New cohort of Living History Scholars to engage with the past in innovative ways

Elaheh Khazi, Maddie Pira, Mia Powell, and Alan Zhou have been named 2024 Living History Scholars by the Department of History. The program fosters research that engages with history in creative ways and aims to contribute knowledge beyond the university.

Professor Iver Bernstein, who directs Living History Scholars, said the program is thriving in its third year. This ​year, the initiative doubled the number of applicants — including students from across the humanities and social sciences — and the number of awardees.

“The projects of the Living History Scholars awardees astound with their capacious and rigorous historical imagination,” Bernstein said. “Their humanitarian vision will tell the stories and enhance the visibility of underrepresented peoples, and frame necessary conversations about difficult pasts that can educate and inspire.”

Elaheh Khazi, Maddie Pira, Mia Powell, and Alan Zhou

Elaheh Khazi, a first-year student who hopes to major in global studies, political science, and history, will focus her research on the history and experience of the Afghan-American diaspora. Khazi, who is Afghan American, will interview Afghan individuals in St. Louis and across the U.S. to create a website showcasing an “accurate and representative narrative” of the community.

Maddie Pira’s project will examine the memory of the trauma of the Filipino individuals who were part of “living exhibits” during the 1904 World’s Fair. Pira, a sophomore majoring in political science, plans to interview artists and historians for a story map that will compare the narratives of the two groups, provide a nuanced version of that history, and amplify Filipino voices.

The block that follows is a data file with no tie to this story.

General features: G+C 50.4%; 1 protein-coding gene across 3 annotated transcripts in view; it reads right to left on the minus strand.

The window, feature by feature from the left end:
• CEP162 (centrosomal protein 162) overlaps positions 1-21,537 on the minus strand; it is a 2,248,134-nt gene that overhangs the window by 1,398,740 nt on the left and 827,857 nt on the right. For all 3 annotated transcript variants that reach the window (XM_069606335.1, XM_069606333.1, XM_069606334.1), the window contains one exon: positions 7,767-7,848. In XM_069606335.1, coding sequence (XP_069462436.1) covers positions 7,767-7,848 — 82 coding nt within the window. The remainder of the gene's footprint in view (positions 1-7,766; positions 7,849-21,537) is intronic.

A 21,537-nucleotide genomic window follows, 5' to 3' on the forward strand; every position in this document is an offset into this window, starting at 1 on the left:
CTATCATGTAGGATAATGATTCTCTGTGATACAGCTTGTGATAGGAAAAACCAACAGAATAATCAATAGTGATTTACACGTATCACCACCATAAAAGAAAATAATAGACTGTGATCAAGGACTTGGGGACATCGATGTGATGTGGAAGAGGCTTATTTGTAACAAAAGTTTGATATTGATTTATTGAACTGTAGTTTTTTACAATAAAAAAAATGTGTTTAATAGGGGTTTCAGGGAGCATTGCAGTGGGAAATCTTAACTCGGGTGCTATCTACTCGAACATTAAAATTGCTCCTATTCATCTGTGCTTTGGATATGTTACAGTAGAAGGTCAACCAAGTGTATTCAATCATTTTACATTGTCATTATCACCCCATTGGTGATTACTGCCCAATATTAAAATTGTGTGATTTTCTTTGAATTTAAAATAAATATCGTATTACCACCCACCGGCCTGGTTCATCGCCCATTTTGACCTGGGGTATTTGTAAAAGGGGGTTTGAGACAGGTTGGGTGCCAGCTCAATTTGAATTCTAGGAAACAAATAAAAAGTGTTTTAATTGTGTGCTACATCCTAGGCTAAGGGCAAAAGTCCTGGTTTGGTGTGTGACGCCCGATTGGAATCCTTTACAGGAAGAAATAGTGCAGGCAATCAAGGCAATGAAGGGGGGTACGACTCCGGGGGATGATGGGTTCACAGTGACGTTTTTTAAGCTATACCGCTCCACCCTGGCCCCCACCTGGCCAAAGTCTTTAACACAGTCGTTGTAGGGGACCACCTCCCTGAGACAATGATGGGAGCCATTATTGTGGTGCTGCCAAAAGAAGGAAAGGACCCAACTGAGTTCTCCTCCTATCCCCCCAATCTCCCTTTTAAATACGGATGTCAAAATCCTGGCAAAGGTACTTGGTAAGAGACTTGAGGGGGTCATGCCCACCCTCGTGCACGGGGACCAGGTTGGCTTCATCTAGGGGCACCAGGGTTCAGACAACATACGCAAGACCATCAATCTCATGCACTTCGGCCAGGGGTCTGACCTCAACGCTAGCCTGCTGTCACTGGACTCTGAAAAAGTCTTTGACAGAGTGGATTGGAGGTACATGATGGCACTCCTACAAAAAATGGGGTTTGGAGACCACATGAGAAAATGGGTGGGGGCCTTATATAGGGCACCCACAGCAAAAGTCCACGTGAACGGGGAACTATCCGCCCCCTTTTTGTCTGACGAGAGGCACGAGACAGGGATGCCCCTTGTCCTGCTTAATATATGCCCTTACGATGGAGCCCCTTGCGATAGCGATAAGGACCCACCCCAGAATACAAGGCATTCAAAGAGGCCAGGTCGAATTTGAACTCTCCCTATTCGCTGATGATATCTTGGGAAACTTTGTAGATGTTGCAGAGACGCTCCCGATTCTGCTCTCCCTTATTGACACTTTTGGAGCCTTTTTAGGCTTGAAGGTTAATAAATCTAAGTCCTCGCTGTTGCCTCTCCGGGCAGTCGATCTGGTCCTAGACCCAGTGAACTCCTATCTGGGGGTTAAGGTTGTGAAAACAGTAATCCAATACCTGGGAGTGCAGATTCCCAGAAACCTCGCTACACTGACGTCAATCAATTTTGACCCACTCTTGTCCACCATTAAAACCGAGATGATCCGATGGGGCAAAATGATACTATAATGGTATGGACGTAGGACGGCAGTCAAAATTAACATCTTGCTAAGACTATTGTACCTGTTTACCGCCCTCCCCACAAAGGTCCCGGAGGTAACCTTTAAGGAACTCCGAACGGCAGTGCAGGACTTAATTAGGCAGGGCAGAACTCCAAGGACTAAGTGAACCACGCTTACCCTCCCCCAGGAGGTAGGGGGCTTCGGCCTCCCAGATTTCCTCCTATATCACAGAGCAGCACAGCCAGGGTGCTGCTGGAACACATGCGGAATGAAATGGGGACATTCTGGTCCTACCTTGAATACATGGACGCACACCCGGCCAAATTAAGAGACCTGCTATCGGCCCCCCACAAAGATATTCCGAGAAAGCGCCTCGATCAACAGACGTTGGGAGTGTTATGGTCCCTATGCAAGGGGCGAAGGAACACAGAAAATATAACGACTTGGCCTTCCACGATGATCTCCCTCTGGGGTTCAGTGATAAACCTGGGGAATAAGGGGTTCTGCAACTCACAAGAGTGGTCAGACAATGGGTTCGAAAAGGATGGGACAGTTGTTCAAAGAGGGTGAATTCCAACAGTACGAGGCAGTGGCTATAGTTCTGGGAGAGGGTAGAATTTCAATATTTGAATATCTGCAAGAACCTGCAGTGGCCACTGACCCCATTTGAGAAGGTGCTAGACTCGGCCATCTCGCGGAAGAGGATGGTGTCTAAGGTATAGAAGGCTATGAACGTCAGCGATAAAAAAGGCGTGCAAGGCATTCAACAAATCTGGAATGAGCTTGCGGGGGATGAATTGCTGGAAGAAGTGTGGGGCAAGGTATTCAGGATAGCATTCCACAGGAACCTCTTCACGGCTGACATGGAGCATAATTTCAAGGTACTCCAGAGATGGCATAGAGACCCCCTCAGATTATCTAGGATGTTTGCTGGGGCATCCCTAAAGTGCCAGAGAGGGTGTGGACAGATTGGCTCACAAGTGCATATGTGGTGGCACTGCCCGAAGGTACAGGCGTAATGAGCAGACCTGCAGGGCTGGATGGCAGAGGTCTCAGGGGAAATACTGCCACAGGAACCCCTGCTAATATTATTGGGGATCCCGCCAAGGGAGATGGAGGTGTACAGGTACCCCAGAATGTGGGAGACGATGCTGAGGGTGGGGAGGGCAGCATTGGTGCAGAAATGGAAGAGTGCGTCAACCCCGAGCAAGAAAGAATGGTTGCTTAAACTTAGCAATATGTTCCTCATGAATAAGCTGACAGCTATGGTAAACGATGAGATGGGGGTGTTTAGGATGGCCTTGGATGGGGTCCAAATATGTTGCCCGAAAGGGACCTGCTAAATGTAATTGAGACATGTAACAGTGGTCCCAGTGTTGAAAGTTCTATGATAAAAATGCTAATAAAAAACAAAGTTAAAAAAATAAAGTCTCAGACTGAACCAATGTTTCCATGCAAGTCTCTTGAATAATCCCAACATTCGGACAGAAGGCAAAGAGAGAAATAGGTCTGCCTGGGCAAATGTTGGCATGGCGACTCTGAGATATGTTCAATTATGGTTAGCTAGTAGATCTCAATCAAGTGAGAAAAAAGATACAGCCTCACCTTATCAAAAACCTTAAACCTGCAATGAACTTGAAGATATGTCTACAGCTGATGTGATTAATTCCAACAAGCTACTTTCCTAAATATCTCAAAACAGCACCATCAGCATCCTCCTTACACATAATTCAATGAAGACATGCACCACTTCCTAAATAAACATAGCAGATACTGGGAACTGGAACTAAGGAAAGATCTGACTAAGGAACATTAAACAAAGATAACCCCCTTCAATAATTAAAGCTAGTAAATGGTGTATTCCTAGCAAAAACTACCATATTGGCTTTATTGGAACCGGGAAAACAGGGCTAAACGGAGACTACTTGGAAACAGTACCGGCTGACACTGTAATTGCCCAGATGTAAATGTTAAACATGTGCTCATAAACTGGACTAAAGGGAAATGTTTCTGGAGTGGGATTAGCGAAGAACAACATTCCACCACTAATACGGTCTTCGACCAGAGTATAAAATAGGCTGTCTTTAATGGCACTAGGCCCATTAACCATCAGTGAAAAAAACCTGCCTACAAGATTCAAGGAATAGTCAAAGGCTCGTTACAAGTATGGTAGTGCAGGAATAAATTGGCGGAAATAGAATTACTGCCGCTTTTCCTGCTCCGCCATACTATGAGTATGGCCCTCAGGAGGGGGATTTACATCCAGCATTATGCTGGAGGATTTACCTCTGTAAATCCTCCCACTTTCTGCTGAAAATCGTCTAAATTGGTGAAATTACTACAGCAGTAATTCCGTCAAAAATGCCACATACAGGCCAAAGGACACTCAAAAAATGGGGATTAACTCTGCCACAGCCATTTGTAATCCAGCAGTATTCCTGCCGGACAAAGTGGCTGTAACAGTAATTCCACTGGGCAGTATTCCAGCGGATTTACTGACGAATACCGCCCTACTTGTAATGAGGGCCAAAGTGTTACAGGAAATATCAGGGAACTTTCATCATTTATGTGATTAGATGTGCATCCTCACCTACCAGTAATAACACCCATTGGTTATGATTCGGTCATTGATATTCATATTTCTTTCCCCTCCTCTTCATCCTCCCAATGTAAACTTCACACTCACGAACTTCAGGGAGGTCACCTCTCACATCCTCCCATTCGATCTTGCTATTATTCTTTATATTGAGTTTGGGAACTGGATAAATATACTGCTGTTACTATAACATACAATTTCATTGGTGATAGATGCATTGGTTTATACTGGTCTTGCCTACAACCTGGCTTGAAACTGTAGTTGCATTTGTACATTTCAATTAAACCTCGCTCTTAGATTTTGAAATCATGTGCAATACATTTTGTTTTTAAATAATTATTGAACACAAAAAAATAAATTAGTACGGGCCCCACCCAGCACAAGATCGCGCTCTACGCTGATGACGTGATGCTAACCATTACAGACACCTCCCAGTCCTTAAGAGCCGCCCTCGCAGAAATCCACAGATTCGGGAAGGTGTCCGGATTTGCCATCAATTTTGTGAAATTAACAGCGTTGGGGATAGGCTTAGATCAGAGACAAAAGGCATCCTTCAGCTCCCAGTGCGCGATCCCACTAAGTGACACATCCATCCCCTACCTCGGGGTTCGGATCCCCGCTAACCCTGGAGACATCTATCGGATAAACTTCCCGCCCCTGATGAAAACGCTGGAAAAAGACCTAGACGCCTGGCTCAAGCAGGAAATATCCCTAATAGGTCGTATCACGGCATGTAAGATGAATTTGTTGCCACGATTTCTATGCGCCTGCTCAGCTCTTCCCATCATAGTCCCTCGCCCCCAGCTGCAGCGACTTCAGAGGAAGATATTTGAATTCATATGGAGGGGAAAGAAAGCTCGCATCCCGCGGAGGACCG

Mia Powell, a sophomore majoring in history and English, is researching Elizabeth Needham, an 18th-century brothel-keeper who once dominated the discourse surrounding criminality, sexuality, and femininity. Powell is working on a historical novella using primary source material, secondary literature, spatial analysis, and conceptual analysis to better understand and embody the life of her famous subject.

Alan Zhou, an aspiring filmmaker, is creating a documentary about Henry Hampton Jr., AB ‘61, and the politics of historical storytelling. Hampton founded Blackside Inc., one of the largest minority-owned film production companies in the late 20th century, and produced the award-winning PBS documentary “Eyes on the Prize” about the U.S. Civil Rights Movement. Zhou, a sophomore majoring in film and media studies and political science, will have access to primary sources including interviews he is conducting with Blackside team members, archival footage, and Hampton’s personal papers housed in the Olin Library.

The students will showcase their projects at the end of the semester during a Department of History gala. All four said they are grateful for the support and transformative opportunities they've experienced as Living History Scholars.

“It’s extremely rare for a university to give undergraduates the resources and freedom to conduct their own research,” Powell said. “I’ve gained confidence in myself as a scholar by being able to choose what to research and command those facts in a unique, experimental way.”  

Applications for the 2025 Living History Scholars program will be due in mid-November. Interested students are encouraged to contact Bernstein (